Son pleads not guilty to thefts from father’s checking account

Posted Dec. 18, 2009, at 8:42 p.m.
Last modified Jan. 30, 2011, at 12:08 p.m.

BANGOR, Maine — A 69-year-old LaGrange man pleaded not guilty Friday in U.S. District Court to stealing from his late father’s U.S. Civil Service Retirement payments.

Robert J. Venti was indicted earlier this month by a federal grand jury in Bangor on nine counts of theft of public money in 2005, according to court documents.

The retirement payments apparently continued to be deposited into an account at the Rockland Federal Credit Union in Rockland, Mass., after the father’s death. Venti wrote nine checks from the account totaling more than $1,100 between Jan. 21 and Nov. 3, 2005, according to the indictment dated Dec. 9.

One of the checks was written for $200 to Mary Delgizzi, according to the indictment. Delgizzi was convicted in June 2005 of animal cruelty in Lincoln District Court. She was sentenced to six months in jail, but the entire sentence was suspended and she was placed on administrative release, a form of probation.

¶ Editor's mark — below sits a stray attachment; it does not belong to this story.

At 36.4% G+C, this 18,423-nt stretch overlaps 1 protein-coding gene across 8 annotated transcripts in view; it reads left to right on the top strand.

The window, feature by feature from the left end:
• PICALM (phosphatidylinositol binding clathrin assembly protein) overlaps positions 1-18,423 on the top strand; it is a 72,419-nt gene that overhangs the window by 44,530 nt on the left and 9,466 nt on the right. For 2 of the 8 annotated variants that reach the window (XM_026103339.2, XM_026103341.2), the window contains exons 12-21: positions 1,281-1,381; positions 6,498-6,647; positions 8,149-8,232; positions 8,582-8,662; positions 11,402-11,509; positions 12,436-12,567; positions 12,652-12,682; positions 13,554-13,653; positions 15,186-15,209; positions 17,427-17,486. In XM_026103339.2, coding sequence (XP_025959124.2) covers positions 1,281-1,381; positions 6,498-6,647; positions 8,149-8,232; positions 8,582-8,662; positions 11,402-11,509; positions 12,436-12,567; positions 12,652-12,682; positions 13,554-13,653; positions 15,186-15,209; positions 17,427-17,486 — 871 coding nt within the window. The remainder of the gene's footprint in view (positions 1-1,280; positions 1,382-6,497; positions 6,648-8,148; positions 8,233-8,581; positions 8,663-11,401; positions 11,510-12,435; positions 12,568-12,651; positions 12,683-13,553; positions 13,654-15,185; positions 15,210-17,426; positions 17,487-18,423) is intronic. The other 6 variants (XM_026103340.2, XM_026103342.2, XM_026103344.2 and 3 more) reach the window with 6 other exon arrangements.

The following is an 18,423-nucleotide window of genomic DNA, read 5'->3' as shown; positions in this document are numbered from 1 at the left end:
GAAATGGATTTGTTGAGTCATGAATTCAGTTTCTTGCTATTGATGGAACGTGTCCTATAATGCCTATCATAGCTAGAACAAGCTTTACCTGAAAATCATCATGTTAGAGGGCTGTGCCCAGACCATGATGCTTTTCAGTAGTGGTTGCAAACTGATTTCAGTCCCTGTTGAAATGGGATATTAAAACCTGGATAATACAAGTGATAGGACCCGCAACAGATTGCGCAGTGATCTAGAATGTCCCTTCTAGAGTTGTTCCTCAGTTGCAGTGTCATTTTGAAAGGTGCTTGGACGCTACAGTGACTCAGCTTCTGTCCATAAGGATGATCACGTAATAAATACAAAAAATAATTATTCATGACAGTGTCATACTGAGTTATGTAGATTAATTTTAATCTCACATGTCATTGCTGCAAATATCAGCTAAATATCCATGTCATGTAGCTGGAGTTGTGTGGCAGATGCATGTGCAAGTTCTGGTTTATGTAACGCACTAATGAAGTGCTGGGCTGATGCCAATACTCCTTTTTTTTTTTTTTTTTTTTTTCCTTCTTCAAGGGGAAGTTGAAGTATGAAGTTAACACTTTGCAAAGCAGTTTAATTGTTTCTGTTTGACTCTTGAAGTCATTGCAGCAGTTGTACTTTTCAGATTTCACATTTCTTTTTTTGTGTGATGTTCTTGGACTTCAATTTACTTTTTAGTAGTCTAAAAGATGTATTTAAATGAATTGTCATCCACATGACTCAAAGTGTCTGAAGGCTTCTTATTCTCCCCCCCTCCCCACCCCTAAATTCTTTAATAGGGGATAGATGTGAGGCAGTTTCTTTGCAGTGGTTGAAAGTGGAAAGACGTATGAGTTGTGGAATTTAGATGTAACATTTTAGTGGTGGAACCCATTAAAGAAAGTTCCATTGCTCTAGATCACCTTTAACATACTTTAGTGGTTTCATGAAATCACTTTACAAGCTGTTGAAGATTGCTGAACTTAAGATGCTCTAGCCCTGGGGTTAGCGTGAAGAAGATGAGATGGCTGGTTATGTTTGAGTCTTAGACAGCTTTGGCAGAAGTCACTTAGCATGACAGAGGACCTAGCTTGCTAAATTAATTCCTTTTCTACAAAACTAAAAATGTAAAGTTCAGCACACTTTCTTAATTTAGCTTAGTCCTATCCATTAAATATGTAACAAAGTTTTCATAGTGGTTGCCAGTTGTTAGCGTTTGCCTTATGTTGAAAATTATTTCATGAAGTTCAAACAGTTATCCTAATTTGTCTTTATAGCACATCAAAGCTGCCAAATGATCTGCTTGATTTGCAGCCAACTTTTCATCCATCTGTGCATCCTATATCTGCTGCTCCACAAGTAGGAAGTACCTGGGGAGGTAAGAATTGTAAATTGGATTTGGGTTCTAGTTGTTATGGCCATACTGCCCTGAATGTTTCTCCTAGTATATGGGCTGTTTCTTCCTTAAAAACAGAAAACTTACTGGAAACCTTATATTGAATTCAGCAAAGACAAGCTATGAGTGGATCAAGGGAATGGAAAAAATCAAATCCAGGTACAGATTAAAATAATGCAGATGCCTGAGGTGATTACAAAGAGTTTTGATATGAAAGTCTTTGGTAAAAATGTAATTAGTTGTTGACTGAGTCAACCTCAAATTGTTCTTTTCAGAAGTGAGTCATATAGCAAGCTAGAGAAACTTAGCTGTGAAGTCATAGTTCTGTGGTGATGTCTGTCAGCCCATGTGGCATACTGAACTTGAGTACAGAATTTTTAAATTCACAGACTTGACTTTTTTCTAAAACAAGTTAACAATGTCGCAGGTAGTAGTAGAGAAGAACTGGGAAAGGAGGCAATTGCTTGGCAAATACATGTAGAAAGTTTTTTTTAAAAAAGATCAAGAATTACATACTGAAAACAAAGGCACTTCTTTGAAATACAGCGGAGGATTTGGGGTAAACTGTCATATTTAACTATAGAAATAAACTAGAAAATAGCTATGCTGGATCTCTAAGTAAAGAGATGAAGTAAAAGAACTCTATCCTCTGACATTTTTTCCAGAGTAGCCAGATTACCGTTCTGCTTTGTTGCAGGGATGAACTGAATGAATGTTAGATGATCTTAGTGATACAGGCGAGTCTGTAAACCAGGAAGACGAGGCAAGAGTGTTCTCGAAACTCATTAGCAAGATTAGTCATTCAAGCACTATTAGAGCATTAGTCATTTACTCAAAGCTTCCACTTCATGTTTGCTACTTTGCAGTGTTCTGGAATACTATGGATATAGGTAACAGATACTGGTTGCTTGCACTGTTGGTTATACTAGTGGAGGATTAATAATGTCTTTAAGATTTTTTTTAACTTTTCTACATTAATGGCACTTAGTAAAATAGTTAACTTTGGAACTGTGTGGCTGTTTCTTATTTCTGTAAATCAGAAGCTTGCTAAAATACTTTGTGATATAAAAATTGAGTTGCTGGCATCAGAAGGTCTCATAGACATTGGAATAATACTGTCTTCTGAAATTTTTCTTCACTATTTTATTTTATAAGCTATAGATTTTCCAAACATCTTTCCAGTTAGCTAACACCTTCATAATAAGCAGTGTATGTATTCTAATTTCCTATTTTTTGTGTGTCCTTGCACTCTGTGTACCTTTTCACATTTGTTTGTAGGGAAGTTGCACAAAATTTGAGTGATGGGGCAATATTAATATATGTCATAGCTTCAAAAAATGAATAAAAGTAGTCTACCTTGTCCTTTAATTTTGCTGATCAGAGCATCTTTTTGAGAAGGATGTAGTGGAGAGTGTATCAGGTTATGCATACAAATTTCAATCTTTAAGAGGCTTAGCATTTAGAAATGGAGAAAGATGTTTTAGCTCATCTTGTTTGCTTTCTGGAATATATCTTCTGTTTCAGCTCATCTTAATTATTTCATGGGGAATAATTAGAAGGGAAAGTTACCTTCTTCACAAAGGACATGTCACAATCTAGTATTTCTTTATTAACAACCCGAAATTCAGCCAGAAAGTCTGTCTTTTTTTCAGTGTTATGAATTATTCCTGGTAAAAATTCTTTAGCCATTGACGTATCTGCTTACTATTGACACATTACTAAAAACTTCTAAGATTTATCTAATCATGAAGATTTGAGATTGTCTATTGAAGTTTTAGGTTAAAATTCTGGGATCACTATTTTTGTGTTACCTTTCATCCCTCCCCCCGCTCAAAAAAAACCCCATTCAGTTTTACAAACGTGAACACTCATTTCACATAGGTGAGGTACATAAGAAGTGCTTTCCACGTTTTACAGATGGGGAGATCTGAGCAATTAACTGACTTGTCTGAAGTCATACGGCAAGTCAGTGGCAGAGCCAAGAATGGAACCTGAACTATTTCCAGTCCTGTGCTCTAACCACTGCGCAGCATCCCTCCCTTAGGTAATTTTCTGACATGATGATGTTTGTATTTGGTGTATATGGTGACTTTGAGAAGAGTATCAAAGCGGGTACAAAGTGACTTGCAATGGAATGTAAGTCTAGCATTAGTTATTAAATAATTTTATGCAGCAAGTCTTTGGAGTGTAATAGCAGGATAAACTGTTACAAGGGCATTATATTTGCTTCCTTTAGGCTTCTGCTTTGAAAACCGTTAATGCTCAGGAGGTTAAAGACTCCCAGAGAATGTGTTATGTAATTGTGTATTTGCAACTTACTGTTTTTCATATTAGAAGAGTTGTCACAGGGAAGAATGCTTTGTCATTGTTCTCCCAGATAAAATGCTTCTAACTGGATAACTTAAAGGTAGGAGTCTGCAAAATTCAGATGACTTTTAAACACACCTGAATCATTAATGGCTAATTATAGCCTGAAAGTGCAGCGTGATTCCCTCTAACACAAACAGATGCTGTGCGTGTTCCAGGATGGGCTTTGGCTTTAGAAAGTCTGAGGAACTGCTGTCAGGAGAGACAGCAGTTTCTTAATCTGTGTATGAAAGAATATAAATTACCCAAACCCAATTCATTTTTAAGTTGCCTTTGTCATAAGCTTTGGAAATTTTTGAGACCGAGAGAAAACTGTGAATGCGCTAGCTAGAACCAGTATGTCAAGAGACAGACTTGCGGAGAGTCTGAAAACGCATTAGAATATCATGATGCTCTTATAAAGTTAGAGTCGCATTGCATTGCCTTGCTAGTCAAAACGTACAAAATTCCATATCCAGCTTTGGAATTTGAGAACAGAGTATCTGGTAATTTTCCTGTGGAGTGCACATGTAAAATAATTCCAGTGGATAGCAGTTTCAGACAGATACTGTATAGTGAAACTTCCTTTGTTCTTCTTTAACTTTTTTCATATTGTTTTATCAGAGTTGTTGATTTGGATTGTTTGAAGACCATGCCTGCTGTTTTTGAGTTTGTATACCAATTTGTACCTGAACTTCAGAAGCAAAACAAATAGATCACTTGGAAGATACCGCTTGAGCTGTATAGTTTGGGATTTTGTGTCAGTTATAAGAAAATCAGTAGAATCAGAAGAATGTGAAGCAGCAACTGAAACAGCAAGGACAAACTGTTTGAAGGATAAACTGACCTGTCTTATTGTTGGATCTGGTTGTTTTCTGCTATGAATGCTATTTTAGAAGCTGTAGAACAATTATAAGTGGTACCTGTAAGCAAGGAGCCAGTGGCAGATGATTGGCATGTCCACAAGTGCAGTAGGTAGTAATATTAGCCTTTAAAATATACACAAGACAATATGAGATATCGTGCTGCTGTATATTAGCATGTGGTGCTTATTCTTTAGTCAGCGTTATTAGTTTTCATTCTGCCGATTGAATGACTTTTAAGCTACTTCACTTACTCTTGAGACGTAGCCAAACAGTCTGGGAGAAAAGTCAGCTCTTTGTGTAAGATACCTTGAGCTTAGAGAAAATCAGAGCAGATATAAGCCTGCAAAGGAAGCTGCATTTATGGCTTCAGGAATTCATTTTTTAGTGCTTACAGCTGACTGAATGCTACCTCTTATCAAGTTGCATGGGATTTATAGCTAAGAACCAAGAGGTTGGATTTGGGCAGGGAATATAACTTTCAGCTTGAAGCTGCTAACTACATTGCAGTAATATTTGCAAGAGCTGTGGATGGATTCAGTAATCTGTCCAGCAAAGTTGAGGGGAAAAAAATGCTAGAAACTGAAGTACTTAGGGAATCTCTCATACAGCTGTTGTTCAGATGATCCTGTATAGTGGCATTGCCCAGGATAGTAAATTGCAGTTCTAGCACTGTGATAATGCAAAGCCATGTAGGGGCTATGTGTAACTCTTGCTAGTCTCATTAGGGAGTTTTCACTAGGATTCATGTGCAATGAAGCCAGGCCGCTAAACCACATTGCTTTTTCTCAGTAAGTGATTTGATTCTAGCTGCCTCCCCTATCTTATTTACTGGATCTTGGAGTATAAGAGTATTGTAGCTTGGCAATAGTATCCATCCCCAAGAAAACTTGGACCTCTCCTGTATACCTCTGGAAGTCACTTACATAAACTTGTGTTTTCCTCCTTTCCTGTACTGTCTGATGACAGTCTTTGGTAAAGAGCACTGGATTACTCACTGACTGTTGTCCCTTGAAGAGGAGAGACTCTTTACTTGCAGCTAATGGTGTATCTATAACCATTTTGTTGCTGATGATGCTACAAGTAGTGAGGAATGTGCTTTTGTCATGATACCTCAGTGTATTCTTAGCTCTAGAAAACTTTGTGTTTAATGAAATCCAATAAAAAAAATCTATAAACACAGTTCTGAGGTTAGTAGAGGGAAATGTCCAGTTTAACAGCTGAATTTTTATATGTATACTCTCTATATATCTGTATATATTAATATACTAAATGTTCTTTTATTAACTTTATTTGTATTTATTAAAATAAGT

Forty-nine cats were seized from Delgizzi’s mobile home on Feb. 8, 2005. State animal welfare officials described her home as “a giant litter box,” with layers of feces and cat urine covering the floor. As part of her plea agreement, Delgizzi agreed no longer to own or possess animals.

Originally, Venti, who was living in the trailer with Delgizzi, also was charged with animal cruelty, according to a report previously published in the Bangor Daily News. The charge was dismissed when it was determined Delgizzi, and not Venti, owned the felines.

Documents filed in federal court did not explain why Venti allegedly wrote the check to Delgizzi. Other checks he allegedly wrote on his deceased father’s account included one made out to the Maine District Court for $125, which most likely was a fine payment. Specifics about why Venti might have had to pay a court fine could not be determined Friday.

Venti was released on personal recognizance bail after his arraignment before U.S. Magistrate Judge Margaret Kravchuk.

His trial was tentatively set for March 2 in federal court in Bangor.

If convicted, he faces up to 10 years in prison and a fine of up to $250,000. He also could be ordered to pay restitution.

Similar articles:

ADVERTISEMENT | Grow your business
ADVERTISEMENT | Grow your business